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IN RE: MATHESON KK. Ulster County District Attorney, Respondent; v. Matheson KK., Appellant.
MEMORANDUM AND ORDER
Appeal, by permission, from an order of the County Court of Ulster County (Williams, J.), entered October 4, 2017, which, in a proceeding pursuant to CPL 330.20, found that respondent has a dangerous mental disorder and committed him to the custody of the Commissioner of Mental Health.
In August 2015, respondent was charged by indictment with three counts of assault in the second degree and one count of assault in the third degree. He subsequently entered a plea of not responsible by reason of mental disease or defect (see CPL 220.15 ) and, as part of the plea agreement, waived his right to appeal. County Court thereafter ordered that he undergo a psychiatric examination by two qualified psychiatric examiners to determine whether he had a dangerous mental disorder or whether he was mentally ill (see CPL 330.20[e];  ). In their respective reports, both examiners concluded that respondent has a dangerous mental disorder requiring inpatient psychiatric care at a secure facility.
At the initial hearing to determine respondent's mental condition, the psychiatric reports were received into evidence without objection by respondent's counsel. Without calling any witnesses or presenting any evidence, respondent's counsel stated that she and her supervisor had reviewed the reports and that “we are not contesting the findings at this time.” Based solely upon “the concession by [respondent's] counsel that there is nothing to challenge what is contained [in the reports] either factually or legally,” County Court determined that a preponderance of the evidence established that respondent suffered from a dangerous mental disorder and remanded him to the custody of the Commissioner of Mental Health for confinement in a secure facility for an initial period of six months. This Court granted respondent's subsequent motion for leave to appeal.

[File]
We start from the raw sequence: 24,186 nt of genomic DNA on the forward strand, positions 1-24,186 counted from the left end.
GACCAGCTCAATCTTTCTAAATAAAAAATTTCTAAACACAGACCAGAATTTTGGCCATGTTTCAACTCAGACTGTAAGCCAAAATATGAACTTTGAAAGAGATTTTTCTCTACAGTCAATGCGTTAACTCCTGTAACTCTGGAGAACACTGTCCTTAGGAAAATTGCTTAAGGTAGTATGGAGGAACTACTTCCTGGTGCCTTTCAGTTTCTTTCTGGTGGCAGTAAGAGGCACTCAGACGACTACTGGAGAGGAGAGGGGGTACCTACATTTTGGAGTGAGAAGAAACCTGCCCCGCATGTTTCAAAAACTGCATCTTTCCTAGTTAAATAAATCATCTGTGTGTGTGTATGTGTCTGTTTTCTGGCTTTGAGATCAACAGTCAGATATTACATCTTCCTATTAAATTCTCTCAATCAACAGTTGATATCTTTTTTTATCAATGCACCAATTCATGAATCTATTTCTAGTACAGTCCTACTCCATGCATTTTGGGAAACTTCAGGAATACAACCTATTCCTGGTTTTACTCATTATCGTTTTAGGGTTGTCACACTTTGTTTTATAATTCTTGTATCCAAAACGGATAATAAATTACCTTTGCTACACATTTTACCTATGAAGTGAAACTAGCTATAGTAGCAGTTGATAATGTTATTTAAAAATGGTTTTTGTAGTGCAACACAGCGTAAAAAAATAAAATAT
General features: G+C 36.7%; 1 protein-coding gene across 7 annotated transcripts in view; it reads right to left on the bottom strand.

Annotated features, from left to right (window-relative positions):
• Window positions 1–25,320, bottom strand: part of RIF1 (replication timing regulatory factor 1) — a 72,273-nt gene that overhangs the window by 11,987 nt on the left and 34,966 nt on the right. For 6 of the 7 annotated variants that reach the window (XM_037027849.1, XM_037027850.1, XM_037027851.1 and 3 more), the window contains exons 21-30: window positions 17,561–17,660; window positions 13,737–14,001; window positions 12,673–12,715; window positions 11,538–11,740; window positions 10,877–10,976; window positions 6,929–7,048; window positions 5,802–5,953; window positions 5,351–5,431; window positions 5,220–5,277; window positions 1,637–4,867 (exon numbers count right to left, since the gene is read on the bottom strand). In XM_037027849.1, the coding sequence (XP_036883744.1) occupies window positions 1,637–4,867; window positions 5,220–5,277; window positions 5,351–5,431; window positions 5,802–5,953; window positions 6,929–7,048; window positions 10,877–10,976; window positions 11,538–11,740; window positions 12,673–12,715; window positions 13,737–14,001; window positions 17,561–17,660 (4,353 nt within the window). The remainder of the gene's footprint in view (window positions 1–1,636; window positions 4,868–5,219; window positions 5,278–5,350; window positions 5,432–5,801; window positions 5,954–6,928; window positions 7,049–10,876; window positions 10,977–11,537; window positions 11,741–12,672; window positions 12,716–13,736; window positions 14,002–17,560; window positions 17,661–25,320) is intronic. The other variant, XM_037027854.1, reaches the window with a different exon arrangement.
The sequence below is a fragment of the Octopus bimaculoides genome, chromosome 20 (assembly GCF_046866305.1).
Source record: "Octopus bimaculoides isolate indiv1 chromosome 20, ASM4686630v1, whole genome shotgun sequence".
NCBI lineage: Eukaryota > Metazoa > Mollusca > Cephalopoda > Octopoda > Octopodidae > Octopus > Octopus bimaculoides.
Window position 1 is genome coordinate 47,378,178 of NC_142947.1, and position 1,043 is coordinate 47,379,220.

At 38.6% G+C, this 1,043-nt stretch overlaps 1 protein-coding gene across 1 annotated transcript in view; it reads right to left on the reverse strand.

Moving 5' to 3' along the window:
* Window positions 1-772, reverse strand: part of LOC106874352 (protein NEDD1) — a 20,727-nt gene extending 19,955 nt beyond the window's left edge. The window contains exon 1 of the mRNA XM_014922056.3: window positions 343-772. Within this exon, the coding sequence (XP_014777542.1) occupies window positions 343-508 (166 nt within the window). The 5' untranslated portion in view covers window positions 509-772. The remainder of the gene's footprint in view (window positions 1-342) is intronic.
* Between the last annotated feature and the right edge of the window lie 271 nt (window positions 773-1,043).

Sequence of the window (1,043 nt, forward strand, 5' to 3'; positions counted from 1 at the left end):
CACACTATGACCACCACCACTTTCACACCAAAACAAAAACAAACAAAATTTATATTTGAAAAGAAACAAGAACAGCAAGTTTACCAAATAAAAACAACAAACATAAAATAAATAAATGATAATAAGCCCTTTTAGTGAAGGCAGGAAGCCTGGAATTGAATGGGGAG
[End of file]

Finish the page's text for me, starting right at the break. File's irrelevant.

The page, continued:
Respondent's chief claim on this appeal is that he was deprived of the effective assistance of counsel during the initial commitment hearing. Initially, we reject petitioner's contention that the waiver of appeal executed in connection with the plea agreement precludes respondent's argument in this regard. During the plea colloquy, respondent was not informed by County Court that the waiver of appeal had any application to the distinct, postplea civil commitment proceedings that would follow his plea of not responsible by reason of mental disease or defect (cf. People v. Leflore, 154 A.D.3d 1164, 1164–1165, 64 N.Y.S.3d 148 , lv denied 30 N.Y.3d 1106, 77 N.Y.S.3d 5, 101 N.E.3d 391 ; see generally Matter of Lockett v. Juviler, 65 N.Y.2d 182, 184, 490 N.Y.S.2d 764, 480 N.E.2d 378  [explaining that a plea of not responsible by reason of mental disease or defect “terminates the criminal proceeding and initiates commitment proceedings of a civil nature”] ). Nor did the written waiver of appeal expressly include any aspect of the effectiveness of counsel at any point following the entry of the plea. Quite to the contrary, the written waiver specified that respondent was waiving his right to appeal “any issues regarding the effectiveness of [counsel] prior to [his] plea in this case” (emphasis added). Under these circumstances, we find that neither the oral waiver nor the written waiver precludes our consideration of respondent's claim of ineffectiveness relating to the postplea initial commitment hearing.